London – Myanmar’s ambassador to the UK accused a figure linked to the Yangon army of occupying the embassy on Wednesday and preventing him from entering it, in an extraordinary diplomatic standoff a month after the envoy called on the junta to release deposed civilian leader Aung San Suu Kyi.
Protesters gathered outside the building in London’s Mayfair district with Ambassador Kyaw Zwar Minn as reports revealed he had been locked out. When asked who was inside, he replied, “Defense attache, they are occupying my embassy.”
The ambassador said he would stay outside the embassy “all night”, explaining “this is my building”.
Myanmar has been in turmoil since the military removed civilian leader Suu Kyi on February 1, with nearly 600 people killed in a crackdown on anti-coup protests that sparked international outrage and calls for restraint.
The junta recalled the ambassador last month after issuing a statement urging them to release Suu Kyi and President Win Myint.
“Diplomacy is the only answer and answer to the current impasse,” Kyaw Zwar Minn said in a statement tweeted by British Foreign Minister Dominic Raab.
The British Foreign Office, which sharply criticized the coup, said it was “seeking further information following an incident at the Myanmar embassy in London”, and the Metropolitan Police said that she was aware of the situation.
Kyaw Zwar Minn told the Daily Telegraph that “When I left the embassy they broke into the embassy and took it.
“They said they had received instructions from the capital, so they are not going to let me in,” he added, calling on the British government to intervene.
Demonstrations calling for the return of democracy and the release of Suu Kyi have rocked Myanmar almost daily since the coup.
Officials, medics and other key workers shot down tools as part of a civil disobedience movement aimed at preventing the military from ruling the country.
In response, security forces used rubber bullets and live ammunition to disperse the rallies and arrested thousands of activists.
International powers have expressed anger and dismay at the junta’s brutal approach and have imposed sanctions on key officials.
But while the UN Security Council condemned the deaths of civilians, it stopped before considering sanctions, with China and Russia against the move.
And so far diplomatic pressure appears to have little effect on the bloodshed.
A group representing the ousted civilian government said on Wednesday it had gathered 180,000 pieces of evidence showing junta rights violations, including torture and extrajudicial killings.
A lawyer for the Pyidaungsu Hluttaw Representation Committee – a group of lawmakers from Suu Kyi’s National League for Democracy (NLD) party – met with UN investigators on Wednesday to discuss the junta’s alleged atrocities.
“This evidence shows large-scale human rights violations by the military,” the group said in a statement.
They include more than 540 extrajudicial executions, 10 deaths of prisoners in custody, torture, unlawful detentions and the disproportionate use of force against peaceful protests, the statement said.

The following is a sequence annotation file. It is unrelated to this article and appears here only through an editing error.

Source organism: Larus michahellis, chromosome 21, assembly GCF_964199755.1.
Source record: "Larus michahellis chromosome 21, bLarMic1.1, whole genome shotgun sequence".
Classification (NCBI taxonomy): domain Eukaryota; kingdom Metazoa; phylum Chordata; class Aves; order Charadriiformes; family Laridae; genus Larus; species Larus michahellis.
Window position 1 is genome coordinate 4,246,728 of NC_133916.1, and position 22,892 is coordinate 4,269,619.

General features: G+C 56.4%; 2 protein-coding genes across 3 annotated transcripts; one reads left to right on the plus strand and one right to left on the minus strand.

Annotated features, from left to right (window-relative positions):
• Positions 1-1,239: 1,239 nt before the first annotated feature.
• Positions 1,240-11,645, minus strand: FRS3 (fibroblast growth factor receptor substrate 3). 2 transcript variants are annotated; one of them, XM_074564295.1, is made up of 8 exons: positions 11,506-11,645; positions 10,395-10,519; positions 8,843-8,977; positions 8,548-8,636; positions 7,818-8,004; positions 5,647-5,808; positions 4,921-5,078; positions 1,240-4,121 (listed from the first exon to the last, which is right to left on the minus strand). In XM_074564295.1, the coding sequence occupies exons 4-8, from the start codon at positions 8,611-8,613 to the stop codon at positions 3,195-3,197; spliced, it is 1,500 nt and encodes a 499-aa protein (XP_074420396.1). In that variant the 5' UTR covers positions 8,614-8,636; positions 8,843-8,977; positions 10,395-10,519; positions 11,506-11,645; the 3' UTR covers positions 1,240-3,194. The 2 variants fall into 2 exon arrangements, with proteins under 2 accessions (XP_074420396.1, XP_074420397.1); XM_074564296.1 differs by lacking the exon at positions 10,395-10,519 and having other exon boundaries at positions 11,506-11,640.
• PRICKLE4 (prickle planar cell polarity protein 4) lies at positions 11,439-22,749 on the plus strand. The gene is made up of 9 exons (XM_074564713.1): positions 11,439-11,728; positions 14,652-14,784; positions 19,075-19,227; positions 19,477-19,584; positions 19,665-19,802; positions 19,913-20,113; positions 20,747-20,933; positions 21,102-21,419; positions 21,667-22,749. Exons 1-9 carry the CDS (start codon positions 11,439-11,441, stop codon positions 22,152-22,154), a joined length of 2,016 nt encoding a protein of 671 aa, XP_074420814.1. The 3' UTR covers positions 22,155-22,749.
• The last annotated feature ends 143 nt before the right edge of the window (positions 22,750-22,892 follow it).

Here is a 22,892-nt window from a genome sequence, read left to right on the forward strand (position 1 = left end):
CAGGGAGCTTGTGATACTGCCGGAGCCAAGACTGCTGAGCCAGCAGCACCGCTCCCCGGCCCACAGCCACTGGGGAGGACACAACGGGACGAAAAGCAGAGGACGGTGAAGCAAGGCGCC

The Association for Assistance to Political Prisoners, a local watchdog group, says 581 civilians were killed in the crackdown and more than 2,700 arrested.
Nearly 50 of the dead were children.
With many protesters now in hiding to escape arrest, the junta is increasingly taking their family members hostage, according to the AAPP.
The head of the military authorities, General Min Aung Hlaing, insisted that they had treated the protests “democratically” in a speech reported by state media on Wednesday.
He accused the protest movement of wanting to “destroy the country” and said only 248 protesters were killed, along with 16 police officers.
At least three people were killed in the northern town of Kalay on Wednesday when security forces dismantled a protest camp, an NLD lawmaker and activist said, accusing the military of using at least one rocket-propelled grenade at the demonstrators.
Authorities have also issued arrest warrants for 120 celebrities, accusing them of disseminating information that could provoke a mutiny in the armed forces.
Robert Volterra, a lawyer for the CRPH – who claims the right to speak for the country instead of the junta – spoke to the UN’s independent investigative mechanism for Myanmar on Wednesday and said further meetings were scheduled for the next few days.
Rights group Amnesty International reported last month that the junta was using weapons on the battlefield against unarmed protesters and carrying out premeditated killings orchestrated by their commanders.
The growing bloodshed has prompted warnings that Myanmar could slide into a larger civil war.
In addition to breaking down protests and making arrests, security forces have also sought to cut news of the crisis, limiting access to the internet and independent media.
In response, some activists launched a daily two-page newsletter called “The Voice of Spring”, collating reports from independent media and posting them on Twitter.
The military insists it responds in proportion to what it says are violent and armed protesters.
He defended the seizure of power, citing allegations of electoral fraud in the November election which Suu Kyi’s party comfortably won.
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